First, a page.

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  11. Alexander Gebharter (2013). Solving the Flagpole Problem. Journal for General Philosophy of Science / Zeitschrift für Allgemeine Wissenschaftstheorie 44 (1):63-67.
    In this paper I demonstrate that the causal structure of flagpole-like systems can be determined by application of causal graph theory. Additional information about the ordering of events in time or about how parameters of the systems of interest can be manipulated is not needed.
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  12. Alexander Gebharter & Marie I. Kaiser (2014). Causal Graphs and Biological Mechanisms. In Marie I. Kaiser, Oliver Scholz, Daniel Plenge & Andreas Hüttemann (eds.), Explanation in the special sciences: The case of biology and history. Springer 55-85.
    Modeling mechanisms is central to the biological sciences – for purposes of explanation, prediction, extrapolation, and manipulation. A closer look at the philosophical literature reveals that mechanisms are predominantly modeled in a purely qualitative way. That is, mechanistic models are conceived of as representing how certain entities and activities are spatially and temporally organized so that they bring about the behavior of the mechanism in question. Although this adequately characterizes how mechanisms are represented in biology textbooks, contemporary biological research practice (...)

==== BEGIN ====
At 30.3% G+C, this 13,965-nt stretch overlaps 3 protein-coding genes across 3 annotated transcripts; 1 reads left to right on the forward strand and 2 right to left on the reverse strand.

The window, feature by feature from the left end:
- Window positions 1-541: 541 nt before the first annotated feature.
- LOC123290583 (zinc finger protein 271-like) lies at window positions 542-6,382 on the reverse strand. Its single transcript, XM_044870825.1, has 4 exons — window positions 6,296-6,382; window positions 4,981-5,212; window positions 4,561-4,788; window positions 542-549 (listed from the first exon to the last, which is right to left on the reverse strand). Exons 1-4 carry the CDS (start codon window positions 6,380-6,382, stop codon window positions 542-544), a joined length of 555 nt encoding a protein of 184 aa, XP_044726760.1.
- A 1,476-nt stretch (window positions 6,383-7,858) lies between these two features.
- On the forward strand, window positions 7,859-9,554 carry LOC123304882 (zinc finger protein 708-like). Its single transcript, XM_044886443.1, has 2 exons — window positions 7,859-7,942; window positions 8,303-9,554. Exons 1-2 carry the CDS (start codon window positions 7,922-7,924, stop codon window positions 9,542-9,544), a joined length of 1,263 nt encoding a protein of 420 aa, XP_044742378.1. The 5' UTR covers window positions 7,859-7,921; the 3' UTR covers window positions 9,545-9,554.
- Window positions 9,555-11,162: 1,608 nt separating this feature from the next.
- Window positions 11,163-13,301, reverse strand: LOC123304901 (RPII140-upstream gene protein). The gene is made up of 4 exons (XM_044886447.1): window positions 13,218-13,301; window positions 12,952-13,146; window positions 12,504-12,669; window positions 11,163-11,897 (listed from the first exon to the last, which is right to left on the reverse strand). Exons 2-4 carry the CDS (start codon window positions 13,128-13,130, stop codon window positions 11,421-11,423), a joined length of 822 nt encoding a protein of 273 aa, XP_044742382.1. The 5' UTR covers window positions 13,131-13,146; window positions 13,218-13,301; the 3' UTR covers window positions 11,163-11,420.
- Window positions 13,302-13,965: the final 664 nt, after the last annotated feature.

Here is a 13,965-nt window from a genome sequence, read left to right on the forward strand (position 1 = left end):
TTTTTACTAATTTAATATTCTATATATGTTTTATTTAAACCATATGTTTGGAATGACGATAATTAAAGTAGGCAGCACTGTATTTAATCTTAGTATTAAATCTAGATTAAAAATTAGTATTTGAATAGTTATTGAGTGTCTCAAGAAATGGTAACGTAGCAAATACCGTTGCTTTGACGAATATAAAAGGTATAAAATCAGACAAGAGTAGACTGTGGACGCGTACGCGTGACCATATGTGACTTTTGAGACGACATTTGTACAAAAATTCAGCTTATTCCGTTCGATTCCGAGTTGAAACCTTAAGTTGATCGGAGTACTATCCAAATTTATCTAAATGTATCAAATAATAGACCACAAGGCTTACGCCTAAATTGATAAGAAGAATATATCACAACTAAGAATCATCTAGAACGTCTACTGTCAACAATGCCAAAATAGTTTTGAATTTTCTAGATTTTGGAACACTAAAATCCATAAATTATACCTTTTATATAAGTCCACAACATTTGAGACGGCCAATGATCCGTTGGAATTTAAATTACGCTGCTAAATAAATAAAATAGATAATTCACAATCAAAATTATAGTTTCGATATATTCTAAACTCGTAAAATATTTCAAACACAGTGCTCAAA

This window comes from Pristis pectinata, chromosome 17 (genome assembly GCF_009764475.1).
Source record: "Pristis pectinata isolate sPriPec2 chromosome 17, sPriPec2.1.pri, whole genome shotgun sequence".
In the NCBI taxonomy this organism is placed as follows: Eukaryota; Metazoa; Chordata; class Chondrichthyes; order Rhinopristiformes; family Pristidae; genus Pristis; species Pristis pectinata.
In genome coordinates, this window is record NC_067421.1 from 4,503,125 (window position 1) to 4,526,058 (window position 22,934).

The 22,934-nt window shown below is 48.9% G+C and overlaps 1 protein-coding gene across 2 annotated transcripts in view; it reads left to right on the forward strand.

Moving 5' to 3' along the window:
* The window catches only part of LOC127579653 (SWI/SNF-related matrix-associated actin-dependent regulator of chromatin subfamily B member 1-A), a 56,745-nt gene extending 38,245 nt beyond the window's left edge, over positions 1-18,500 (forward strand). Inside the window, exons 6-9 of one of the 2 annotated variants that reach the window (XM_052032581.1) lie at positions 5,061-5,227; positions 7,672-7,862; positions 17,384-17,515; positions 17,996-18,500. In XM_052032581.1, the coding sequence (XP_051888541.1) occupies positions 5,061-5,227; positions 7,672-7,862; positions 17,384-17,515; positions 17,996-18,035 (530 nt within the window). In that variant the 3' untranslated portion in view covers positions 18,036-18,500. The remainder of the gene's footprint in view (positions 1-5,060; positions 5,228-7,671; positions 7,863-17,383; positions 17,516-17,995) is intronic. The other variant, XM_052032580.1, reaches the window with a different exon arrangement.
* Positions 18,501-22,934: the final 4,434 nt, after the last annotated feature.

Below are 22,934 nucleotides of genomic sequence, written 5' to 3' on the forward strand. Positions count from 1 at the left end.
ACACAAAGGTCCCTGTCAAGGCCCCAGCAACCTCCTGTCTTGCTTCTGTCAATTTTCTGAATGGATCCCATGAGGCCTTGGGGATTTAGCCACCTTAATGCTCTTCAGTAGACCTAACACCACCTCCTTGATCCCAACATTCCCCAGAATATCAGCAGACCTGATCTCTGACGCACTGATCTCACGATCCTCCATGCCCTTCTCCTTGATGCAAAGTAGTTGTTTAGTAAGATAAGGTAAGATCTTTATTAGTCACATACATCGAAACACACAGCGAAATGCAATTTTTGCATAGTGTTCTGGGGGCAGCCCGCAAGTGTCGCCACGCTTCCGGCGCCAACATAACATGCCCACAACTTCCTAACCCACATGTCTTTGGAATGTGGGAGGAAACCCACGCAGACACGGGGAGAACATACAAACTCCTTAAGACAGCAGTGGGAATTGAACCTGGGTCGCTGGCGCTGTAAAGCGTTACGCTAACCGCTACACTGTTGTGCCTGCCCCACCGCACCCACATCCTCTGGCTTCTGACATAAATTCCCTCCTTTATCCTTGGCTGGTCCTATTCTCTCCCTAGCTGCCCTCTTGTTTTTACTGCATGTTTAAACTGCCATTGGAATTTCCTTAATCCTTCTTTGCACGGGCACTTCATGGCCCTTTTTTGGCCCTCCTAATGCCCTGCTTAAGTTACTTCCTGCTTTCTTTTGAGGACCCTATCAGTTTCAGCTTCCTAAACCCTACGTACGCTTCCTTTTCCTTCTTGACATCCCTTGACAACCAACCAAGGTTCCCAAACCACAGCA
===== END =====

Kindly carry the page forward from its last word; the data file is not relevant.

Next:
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  13. Alexander Gebharter & Gerhard Schurz (2014). Editors' Introduction. Theoria. An International Journal for Theory, History and Foundations of Science 29 (1):5-7.
  14. Alexander Gebharter & Gerhard Schurz (2012). For a Better Understanding of Causality. Metascience 21 (3):643-648.